Well, he makes quite a few other points related to this primary viewpoint. And so I’d like to address my thoughts on Web 2.00 primarily in response to Keen’s interview, and the other points made during the lecture. I hate to subordinate the lecture, but Keen was a fascinating study, and it’s hard to try not to respond only directly to him, especially as I could see how some of his points would make sense, and to a certain extent, that I even could agreed with.

Take, for example, his “what’s wrong with that?” Much as I hate to say it, there are plenty of people who just don’t think, posting on the World Wide Web. Sometimes it feels like there should be some kind of gatekeeper keeping all this…junk…away from my sight. Because it hurts to read it. It hurts.

But then there will be a lot you, the élite, miss. Simply because someone has been educated, they do not necessarily have taste or discrimination. There were likely many people, over many generations, who could have had great things to say, and never gotten the chance. And people who were not from the cult of Dead White Males. Jane Austen for example, though now dead, and probably white, was still a woman. But for not having ever lived far from home, or experienced what most would call adventure, she still managed to make a profound study of the people who lived around her, and the society in which she was born. Her sister burned many of her letters after her death. She must have had much more to say that we will never hear.

Keen does seem to be supporting, if implicitly, the Dead White Male English literature canon. They have traditionally been the ones who were themselves the gatekeepers, and so they let their friends through. Many of their friends have since fallen from fame, and have been replaced by others we, or newer gatekeepers—I myself am not yet one, if I will ever be—have found to be far more interesting and talented. Just because something has survived for a long time doesn’t mean it should have.

While the stories of women and pretty much any nationality other than European may not have survived, we did get Malory’s Le Morte d’Arthur, which I remember reading for an early English survey class. I really wasn’t a fan. Frankly, to me it read as though it were a fan fiction. If you haven’t heard the term before, it is the name of works fans write using the characters and/or the situations of previously published works. Some can be good and others…not so much. This is where I would appreciate someone gate keeping, although often the groups themselves (known as fandoms) will often do so—just not what you might like to read. At any rate, that’s how it felt to read Le Morte d’Arthur. Compared to the Canterbury Tales, which admittedly, is probably not fair, Malory’s work simply doesn’t come off well. I should note here, though, that it has been several years since I last read it, and my opinion, should I read it now, may be entirely different. However mypoint is actually that the age, or “canon-ity,” of a work does not greatness make.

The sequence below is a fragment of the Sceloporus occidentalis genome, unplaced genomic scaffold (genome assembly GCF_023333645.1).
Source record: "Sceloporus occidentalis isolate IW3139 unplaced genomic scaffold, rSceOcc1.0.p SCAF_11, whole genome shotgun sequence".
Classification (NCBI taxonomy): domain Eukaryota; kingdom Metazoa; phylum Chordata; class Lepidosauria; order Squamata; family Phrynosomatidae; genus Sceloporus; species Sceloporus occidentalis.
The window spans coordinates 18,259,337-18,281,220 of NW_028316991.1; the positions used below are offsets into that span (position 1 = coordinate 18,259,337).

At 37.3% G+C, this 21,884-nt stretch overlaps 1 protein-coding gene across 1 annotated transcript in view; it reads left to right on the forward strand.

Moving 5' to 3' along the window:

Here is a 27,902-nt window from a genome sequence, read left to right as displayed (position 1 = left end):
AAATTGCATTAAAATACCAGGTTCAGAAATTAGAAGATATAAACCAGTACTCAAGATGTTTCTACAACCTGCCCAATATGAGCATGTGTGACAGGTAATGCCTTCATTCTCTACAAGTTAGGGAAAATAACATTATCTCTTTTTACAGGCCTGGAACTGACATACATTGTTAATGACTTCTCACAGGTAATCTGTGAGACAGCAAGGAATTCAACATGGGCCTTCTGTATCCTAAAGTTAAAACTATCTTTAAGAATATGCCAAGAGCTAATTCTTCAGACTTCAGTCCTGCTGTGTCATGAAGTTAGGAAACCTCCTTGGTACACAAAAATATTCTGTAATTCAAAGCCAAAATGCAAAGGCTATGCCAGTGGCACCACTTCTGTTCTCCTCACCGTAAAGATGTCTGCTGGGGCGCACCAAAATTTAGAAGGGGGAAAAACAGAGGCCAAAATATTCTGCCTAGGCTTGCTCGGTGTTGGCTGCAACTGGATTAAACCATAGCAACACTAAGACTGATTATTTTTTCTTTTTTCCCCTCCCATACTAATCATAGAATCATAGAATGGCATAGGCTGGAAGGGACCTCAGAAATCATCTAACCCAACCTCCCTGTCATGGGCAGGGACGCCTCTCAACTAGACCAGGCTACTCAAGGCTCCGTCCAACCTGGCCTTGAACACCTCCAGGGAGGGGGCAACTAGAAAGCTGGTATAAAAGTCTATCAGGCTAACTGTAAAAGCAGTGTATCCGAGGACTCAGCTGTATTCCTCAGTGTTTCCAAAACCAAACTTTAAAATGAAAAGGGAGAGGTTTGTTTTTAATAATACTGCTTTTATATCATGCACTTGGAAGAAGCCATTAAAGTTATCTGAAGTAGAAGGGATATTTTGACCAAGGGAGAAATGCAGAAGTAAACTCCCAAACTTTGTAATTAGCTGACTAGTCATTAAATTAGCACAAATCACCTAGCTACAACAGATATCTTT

Another issue that Keen takes exception to in the Web 2.00 world is the way it puts artists out of work. But this argument doesn’t really work for me either. For a long time, creating art was just another form of workmanship. When the Greeks and Romans created statues, the Greek artisans rarely signed their names. Then the Romans copied them. It was another trade. Then came the Renaissance (after the Dark Ages), and though the artists signed their names now, it was still a trade. The most famous and in-demand, such as Rubens, had whole workshops, where their only brushwork on a painting might be the signature. By the time of the Industrial Revolution, art wasn’t a craft that could be mechanized, and the idea of the “starving artist” really came into being. So here Keen might have a point…but the digital revolution is at least one social revolution too late to blame for stealing from the artists. Online theft does occur, but by opening access does more for artists than trying to break into exclusive galleries without contacts.

I apologize for the rapid and confused lecture on art though. Still, for covering several thousand years in a paragraph, it could be worse.

A major objection to the beginning of Web 2.00 was how individuals could suddenly make their own history, and rewrite others. This practice is most especially expressed in Wikipedia, another site Andrew Keen, I think it would be safe to say, despises. But though user-edited content can be problematic (take, for instance Senator Kennedy’s seizure misinformation) the problem is usually caught fairly soon. In the senator’s case, a few hours. A print encyclopedia does not have that same flexibility. An example I like, though it’s not current, comes from a book I’m reading called The Pencil: A History of Design and Circumstance by Henry Petroski. The pencil was not always a stick of graphite surrounded by wood. Originally it meant a small, thin brush. But it’s difficult to trace the true history of the pencil because it is so often not discussed. Though the idea of the “lead” pencil as envisioned today began likely sometime in the early 1700’s or even far earlier,the Encyclopaedia Britannica in 1771, “which claimed in its subtitle to be a ‘dictionary of the arts and sciences,’ could still totally ignore the black-lead instrument in its definition of ‘pencil.’” And after quoting the pencil section, the reader learns that the Encyclopaedia Britannica didn’t even have an entry for “pen”.